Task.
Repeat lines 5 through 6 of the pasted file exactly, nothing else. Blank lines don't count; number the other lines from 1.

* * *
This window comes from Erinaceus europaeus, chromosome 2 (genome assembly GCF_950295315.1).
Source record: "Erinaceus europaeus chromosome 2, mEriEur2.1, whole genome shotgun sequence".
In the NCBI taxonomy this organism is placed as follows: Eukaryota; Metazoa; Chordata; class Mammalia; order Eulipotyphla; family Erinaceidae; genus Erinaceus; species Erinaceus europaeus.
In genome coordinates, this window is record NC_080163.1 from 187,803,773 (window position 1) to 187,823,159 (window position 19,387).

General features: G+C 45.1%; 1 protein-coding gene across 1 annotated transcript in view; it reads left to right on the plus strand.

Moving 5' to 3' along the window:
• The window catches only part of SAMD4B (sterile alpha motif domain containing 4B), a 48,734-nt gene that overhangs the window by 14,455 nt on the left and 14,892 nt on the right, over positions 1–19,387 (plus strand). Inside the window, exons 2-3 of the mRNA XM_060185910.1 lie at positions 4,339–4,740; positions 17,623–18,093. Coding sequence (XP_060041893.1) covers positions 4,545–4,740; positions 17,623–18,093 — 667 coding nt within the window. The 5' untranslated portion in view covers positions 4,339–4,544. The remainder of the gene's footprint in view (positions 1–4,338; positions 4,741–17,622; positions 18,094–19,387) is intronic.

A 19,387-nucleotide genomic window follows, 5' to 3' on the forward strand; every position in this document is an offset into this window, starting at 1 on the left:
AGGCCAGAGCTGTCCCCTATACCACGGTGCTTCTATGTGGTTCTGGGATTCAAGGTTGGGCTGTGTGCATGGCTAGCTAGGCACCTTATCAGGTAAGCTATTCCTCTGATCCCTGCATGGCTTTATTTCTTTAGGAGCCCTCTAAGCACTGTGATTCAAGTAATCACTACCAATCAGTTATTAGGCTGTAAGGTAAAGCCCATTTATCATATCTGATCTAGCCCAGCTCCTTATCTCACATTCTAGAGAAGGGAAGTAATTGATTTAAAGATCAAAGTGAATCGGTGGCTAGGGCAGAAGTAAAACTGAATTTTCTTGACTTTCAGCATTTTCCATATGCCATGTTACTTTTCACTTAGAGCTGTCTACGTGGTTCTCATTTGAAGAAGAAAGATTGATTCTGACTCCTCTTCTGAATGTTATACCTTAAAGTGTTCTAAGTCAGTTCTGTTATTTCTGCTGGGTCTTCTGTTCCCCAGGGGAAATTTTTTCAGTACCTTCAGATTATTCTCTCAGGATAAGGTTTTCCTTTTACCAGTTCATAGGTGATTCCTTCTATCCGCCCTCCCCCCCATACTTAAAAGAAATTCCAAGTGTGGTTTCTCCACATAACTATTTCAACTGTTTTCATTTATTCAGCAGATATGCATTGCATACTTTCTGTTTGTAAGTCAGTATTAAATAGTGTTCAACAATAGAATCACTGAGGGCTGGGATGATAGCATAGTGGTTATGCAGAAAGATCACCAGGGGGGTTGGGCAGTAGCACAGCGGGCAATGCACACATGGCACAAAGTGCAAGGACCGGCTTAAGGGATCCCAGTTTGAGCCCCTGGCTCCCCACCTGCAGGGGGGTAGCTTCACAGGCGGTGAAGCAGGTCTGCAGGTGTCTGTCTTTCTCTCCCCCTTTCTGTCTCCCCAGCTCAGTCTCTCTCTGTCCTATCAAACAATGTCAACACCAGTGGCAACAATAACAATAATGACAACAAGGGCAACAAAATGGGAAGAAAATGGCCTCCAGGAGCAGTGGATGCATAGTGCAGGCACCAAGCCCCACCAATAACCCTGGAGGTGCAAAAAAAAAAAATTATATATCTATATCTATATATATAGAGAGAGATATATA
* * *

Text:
General features: G+C 45.1%; 1 protein-coding gene across 1 annotated transcript in view; it reads left to right on the plus strand.

Moving 5' to 3' along the window: